Source: CDC

Endoscopic Submucosal Dissection (ESD): A cutting-edge surgical technique that removes flat polyps

“The incidence of flat polyps hovers around 10 percent. Still, they too often go undetected and unrecognized simply because they are, literally, flat,” says colorectal surgeon Emre Gorgun, MD.

Specialized Procedure Saves Woman’s Intestine

Meet a woman determined to beat a challenging type of polyp with a cutting edge technique.

Clinical trials

Colorectal cancer clinical trials help us discover new treatment options for patients. Many colorectal cancer patients have good outcomes because of past clinical trials that have uncovered new treatments and approaches. One colorectal cancer clinical trial we offer at Cleveland Clinic is a national study that aims to treat cancer based on its DNA.

Related: Search cancer clinical trials

Patient stories

Because of Cleveland Clinic’s multidisciplinary team approach to colorectal cancer treatment that includes collaboration among surgeons, medical oncologists and radiation oncologists, a stage 4 colon cancer patient survives and thrives after the cancer had spread to multiple organs in her body.

Additional patient stories available upon request.

Experts available

Davendra Sohal, M.D. colorectal cancer medical oncologist

Anna Taylor, RD, registered dietitian

Scott R. Steele, M.D., Chairman of the Department of Colorectal Surgery

Emre Gorgun, M.D., colorectal surgeon

Smitha Krishnamurthi, M.D., colorectal cancer medical oncologist

Dale Shepard, M.D., colorectal cancer medical oncologist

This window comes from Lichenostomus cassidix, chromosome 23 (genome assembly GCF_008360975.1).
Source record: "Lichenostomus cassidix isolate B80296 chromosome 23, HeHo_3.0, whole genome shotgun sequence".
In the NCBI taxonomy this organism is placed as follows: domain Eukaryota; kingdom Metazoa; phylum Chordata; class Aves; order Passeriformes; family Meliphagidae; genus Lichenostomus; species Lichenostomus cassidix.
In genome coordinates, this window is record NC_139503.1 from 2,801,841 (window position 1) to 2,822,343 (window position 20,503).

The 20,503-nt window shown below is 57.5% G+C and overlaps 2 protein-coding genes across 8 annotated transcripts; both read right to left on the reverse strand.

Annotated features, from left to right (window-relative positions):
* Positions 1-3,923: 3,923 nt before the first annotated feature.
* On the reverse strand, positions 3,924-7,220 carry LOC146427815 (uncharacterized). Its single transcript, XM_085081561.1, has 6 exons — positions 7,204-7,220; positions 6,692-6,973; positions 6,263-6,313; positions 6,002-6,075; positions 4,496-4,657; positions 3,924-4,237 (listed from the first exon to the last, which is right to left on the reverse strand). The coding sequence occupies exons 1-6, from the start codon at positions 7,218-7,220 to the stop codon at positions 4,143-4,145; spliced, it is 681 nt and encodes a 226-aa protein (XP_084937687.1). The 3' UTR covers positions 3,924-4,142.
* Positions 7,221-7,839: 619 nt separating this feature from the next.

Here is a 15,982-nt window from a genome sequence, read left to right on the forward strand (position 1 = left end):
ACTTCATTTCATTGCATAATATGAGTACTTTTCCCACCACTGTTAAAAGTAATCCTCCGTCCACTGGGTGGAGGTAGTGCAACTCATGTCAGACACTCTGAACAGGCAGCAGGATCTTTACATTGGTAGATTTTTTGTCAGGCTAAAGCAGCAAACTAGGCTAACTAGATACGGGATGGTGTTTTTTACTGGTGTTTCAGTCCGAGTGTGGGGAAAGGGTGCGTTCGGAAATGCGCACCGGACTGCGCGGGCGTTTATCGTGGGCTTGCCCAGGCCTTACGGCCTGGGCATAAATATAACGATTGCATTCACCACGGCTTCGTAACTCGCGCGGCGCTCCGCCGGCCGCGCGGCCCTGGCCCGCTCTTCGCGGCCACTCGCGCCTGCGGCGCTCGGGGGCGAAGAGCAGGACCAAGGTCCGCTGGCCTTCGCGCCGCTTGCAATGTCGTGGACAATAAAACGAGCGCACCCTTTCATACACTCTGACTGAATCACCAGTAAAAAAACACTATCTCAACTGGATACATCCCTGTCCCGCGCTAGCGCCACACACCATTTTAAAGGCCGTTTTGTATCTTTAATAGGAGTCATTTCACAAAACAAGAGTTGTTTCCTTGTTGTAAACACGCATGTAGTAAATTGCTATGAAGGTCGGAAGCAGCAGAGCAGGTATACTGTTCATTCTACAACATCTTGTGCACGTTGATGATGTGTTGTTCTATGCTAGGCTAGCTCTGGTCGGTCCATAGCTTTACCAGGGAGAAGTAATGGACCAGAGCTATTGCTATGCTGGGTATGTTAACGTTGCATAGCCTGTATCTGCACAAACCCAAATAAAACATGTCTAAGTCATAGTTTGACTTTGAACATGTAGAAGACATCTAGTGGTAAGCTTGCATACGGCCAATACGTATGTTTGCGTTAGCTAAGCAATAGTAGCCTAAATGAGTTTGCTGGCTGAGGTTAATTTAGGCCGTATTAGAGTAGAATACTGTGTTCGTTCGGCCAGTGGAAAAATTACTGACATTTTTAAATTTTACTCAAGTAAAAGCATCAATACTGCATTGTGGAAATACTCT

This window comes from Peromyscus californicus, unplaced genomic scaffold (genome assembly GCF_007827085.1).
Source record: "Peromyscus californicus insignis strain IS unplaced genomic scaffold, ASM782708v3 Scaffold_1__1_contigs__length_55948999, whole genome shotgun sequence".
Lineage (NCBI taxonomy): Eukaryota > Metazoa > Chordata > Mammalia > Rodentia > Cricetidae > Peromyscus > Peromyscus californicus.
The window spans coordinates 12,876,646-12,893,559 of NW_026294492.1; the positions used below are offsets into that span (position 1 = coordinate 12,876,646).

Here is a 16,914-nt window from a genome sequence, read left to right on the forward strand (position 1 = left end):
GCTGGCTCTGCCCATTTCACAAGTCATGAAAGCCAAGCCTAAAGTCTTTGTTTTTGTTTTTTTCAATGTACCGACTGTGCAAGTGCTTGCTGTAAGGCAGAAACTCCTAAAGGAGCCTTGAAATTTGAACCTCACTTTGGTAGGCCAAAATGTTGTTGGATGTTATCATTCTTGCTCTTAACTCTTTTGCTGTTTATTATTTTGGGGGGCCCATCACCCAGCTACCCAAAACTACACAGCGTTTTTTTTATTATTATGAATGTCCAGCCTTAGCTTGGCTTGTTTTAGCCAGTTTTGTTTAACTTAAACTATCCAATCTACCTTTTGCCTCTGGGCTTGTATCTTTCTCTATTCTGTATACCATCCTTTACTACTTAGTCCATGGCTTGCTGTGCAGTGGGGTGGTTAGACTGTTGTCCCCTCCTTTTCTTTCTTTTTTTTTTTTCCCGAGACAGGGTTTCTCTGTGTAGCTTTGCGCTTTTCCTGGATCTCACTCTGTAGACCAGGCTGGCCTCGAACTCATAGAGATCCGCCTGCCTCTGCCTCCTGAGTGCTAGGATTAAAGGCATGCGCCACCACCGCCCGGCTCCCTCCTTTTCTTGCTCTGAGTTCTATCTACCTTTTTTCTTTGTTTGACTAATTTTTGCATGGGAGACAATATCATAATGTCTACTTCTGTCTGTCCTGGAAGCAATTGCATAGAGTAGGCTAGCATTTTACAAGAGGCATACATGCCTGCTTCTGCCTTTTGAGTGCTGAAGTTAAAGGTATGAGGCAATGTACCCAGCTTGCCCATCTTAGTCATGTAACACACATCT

Alok Khorana, M.D., colorectal cancer medical oncologist

Carol Burke, M.D., hereditary colorectal cancer specialist

Matthew Kalady, M.D., Co-Director of the Cleveland Clinic Comprehensive Colorectal Cancer Program

Other related stories:

About Cleveland Clinic

Cleveland Clinic is a nonprofit multispecialty academic medical center that integrates clinical and hospital care with research and education. Located in Cleveland, Ohio, it was founded in 1921 by four renowned physicians with a vision of providing outstanding patient care based upon the principles of cooperation, compassion and innovation. Cleveland Clinic has pioneered many medical breakthroughs, including coronary artery bypass surgery and the first face transplant in the United States. Cleveland Clinic is consistently recognized in the U.S. and throughout the world for its expertise and care. Among Cleveland Clinic’s 81,000 employees worldwide are more than 5,743 salaried physicians and researchers, and 20,160 registered nurses and advanced practice providers, representing 140 medical specialties and subspecialties. Cleveland Clinic is a 6,690-bed health system that includes a 173-acre main campus near downtown Cleveland, 23 hospitals, 276 outpatient facilities, including locations in northeast Ohio; Florida; Las Vegas, Nevada; Toronto, Canada; Abu Dhabi, UAE; and London, England. In 2023, there were 13.7 million outpatient encounters, 323,000 hospital admissions and observations, and 301,000 surgeries and procedures throughout Cleveland Clinic’s health system. Patients came for treatment from every state and 132 countries. Visit us at clevelandclinic.org. Follow us at twitter.com/CleClinicNews. News and resources available at newsroom.clevelandclinic.org.

Editor’s Note: Cleveland Clinic News Service is available to provide broadcast-quality interviews and B-roll upon request.